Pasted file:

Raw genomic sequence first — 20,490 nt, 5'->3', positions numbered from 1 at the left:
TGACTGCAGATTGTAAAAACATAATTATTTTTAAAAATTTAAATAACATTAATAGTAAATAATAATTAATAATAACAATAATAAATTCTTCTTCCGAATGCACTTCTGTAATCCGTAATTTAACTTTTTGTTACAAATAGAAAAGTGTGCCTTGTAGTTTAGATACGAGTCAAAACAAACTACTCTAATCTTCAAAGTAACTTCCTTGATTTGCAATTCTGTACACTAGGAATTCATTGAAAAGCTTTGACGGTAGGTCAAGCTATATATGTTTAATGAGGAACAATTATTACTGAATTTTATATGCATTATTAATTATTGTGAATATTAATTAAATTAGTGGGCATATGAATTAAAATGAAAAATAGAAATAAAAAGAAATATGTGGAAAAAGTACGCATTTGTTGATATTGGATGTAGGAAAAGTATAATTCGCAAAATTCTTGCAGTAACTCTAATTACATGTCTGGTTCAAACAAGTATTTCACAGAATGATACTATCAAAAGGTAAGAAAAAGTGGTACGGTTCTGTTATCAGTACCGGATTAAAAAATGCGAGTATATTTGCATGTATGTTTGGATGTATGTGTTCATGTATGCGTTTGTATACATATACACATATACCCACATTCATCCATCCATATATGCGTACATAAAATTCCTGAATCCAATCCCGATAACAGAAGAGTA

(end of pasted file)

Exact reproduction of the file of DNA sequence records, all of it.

Raw genomic sequence first — 20,490 nt, 5'->3', positions numbered from 1 at the left:
TGACTGCAGATTGTAAAAACATAATTATTTTTAAAAATTTAAATAACATTAATAGTAAATAATAATTAATAATAACAATAATAAATTCTTCTTCCGAATGCACTTCTGTAATCCGTAATTTAACTTTTTGTTACAAATAGAAAAGTGTGCCTTGTAGTTTAGATACGAGTCAAAACAAACTACTCTAATCTTCAAAGTAACTTCCTTGATTTGCAATTCTGTACACTAGGAATTCATTGAAAAGCTTTGACGGTAGGTCAAGCTATATATGTTTAATGAGGAACAATTATTACTGAATTTTATATGCATTATTAATTATTGTGAATATTAATTAAATTAGTGGGCATATGAATTAAAATGAAAAATAGAAATAAAAAGAAATATGTGGAAAAAGTACGCATTTGTTGATATTGGATGTAGGAAAAGTATAATTCGCAAAATTCTTGCAGTAACTCTAATTACATGTCTGGTTCAAACAAGTATTTCACAGAATGATACTATCAAAAGGTAAGAAAAAGTGGTACGGTTCTGTTATCAGTACCGGATTAAAAAATGCGAGTATATTTGCATGTATGTTTGGATGTATGTGTTCATGTATGCGTTTGTATACATATACACATATACCCACATTCATCCATCCATATATGCGTACATAAAATTCCTGAATCCAATCCCGATAACAGAAGAGTA